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    Carer knowledge of dysphagia management strategies

    Chadwick, Darren D., Joliffe, Jane and Goldbart, Juliet (2002) Carer knowledge of dysphagia management strategies. International journal of language and communication disorders, 37 (3). pp. 345-357. ISSN 1460-6984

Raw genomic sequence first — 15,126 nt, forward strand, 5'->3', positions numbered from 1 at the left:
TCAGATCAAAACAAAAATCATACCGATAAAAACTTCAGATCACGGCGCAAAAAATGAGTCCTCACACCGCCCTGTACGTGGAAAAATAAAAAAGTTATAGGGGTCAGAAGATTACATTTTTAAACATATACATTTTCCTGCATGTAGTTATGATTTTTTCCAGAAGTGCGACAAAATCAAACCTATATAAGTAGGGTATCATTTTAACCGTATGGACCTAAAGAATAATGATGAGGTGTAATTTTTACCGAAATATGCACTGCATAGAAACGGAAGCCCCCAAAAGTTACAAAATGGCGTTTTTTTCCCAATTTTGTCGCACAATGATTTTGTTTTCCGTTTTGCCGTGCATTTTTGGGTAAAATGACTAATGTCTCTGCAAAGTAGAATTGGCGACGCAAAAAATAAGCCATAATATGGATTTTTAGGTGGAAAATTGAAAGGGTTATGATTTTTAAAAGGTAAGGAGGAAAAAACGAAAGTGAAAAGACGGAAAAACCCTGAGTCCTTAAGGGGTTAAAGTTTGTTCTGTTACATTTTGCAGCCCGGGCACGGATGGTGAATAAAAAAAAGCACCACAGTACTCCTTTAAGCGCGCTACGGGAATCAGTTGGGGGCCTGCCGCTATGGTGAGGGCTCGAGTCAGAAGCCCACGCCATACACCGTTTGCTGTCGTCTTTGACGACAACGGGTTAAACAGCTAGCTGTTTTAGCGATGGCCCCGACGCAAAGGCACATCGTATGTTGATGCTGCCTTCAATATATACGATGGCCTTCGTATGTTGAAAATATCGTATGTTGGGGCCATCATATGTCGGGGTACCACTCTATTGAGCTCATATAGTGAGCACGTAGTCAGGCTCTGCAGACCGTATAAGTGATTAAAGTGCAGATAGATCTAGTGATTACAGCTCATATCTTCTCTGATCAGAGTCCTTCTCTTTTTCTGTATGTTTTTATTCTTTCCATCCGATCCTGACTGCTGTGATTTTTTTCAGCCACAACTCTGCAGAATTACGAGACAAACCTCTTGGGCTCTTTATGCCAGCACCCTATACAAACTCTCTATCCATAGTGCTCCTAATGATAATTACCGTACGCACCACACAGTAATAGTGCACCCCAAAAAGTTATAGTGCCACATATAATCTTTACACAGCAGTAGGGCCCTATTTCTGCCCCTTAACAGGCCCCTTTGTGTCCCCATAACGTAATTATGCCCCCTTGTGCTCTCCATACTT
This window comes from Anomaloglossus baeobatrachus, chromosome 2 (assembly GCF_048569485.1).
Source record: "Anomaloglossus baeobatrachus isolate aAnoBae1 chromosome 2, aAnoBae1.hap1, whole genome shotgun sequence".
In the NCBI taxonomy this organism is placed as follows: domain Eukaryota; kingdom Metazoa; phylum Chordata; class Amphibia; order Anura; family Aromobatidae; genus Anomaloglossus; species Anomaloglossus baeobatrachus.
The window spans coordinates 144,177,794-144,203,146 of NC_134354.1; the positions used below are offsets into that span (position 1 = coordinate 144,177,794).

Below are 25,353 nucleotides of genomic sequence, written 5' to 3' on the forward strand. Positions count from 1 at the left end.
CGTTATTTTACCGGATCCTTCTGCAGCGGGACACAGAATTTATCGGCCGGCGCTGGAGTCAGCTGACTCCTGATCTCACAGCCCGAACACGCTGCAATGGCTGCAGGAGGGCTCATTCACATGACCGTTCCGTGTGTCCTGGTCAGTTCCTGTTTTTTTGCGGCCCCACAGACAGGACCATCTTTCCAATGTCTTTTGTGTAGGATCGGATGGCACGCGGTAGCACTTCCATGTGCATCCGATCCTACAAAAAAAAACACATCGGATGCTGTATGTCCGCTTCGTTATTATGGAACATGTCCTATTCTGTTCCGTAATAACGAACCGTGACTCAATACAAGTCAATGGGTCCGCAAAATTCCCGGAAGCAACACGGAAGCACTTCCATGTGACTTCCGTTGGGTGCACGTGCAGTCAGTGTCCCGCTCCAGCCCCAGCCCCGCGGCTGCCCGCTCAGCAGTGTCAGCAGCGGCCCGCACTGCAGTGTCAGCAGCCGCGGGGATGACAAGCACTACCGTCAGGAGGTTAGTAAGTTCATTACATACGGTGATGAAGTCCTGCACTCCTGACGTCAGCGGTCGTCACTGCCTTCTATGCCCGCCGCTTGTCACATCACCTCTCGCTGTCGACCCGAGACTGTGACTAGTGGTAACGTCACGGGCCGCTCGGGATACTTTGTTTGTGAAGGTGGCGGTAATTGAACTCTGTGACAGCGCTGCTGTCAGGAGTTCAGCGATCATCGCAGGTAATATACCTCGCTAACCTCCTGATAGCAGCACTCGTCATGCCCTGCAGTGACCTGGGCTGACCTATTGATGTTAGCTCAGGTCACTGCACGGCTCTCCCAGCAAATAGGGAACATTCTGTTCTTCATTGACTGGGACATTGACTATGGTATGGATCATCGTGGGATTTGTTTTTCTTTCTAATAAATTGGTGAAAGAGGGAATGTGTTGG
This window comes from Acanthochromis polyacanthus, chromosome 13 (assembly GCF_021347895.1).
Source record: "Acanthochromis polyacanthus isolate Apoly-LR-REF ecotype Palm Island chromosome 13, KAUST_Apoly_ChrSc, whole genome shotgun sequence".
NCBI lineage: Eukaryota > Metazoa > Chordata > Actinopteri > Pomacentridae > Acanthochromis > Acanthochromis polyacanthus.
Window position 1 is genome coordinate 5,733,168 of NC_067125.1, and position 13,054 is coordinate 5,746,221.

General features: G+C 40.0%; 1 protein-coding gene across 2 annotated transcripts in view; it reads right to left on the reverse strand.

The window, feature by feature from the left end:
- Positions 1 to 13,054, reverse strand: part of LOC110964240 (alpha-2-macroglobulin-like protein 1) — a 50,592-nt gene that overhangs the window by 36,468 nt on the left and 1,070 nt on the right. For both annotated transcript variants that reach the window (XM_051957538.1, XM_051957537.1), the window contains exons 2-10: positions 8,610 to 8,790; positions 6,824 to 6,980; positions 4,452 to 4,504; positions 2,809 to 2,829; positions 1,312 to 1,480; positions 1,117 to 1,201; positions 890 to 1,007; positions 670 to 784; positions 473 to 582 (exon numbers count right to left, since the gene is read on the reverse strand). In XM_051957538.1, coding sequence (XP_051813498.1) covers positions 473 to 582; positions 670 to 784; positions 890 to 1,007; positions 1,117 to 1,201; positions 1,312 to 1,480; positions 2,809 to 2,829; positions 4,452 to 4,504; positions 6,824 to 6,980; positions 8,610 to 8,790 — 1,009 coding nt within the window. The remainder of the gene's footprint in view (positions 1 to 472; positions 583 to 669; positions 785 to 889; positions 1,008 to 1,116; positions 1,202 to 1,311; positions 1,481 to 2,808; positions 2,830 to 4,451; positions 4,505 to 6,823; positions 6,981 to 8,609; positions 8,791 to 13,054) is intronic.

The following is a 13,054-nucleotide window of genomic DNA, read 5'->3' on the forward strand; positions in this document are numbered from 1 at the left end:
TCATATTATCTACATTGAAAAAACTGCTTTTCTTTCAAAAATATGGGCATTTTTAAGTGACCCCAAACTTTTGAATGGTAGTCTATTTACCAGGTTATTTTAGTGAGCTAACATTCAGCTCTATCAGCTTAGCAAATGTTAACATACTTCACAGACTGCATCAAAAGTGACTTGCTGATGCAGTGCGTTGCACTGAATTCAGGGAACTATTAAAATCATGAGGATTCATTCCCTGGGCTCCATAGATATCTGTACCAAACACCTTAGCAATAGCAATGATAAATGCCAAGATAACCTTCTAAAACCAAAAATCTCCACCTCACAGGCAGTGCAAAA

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    Dysphagia can have many negative health consequences for people with learning disabilities, including dehydration, aspiration and asphyxiation. Few studies have investigated dysphagia management among adults with learning disabilities. This study aims to contribute to the existing knowledge by investigating carer knowledge of speech and language therapists' (SLTs) recommendations regarding dysphagia management, and by comparing carer knowledge with their behavioural adherence to SLT recommendations. An exploratory study was undertaken investigating carer knowledge of dysphagia management strategies, along with a within-participants' study comparing carer knowledge and adherence. Structured interviews were conducted with carers supporting adults with learning disabilities and dysphagia to explore and ascertain their knowledge of dysphagia management. These data were then compared with observational data gathered in naturalistic contexts, assessing the behavioural adherence of these same carers. Recommendations pertaining to altering consistency and using specialized equipment and utensils were recalled significantly more readily than those concerning support and prompting for the dysphagic persons. Moreover, carers adhered to management strategies to a significantly greater degree than they could recall the details of the written guidelines containing the dysphagia management strategies. The findings suggest that tangible and routinely used management strategies, e.g. food and drink consistency, and use of specialized utensils, are easier for carers to adhere to and remember than support-based strategies such as verbal prompting and pacing. The discrepancy between compliance and knowledge can be explained by calling upon cognitive theories of memory and skill acquisition. This has implications for the selection of relevant outcomes of dysphagia training of direct care staff. Knowledge does not necessarily predict actual behavioural adherence and, though desirable, does not appear to be an adequate outcome indicator if the goal is behavioural adherence. Practice implications for SLTs training carers in dysphagia management strategies include combating fossilization of incorrect knowledge; encouraging carers to refamiliarize themselves with management strategies and their rationales periodically following initial training; and providing more specific contingency information for support and prompting in the guideline documentation.

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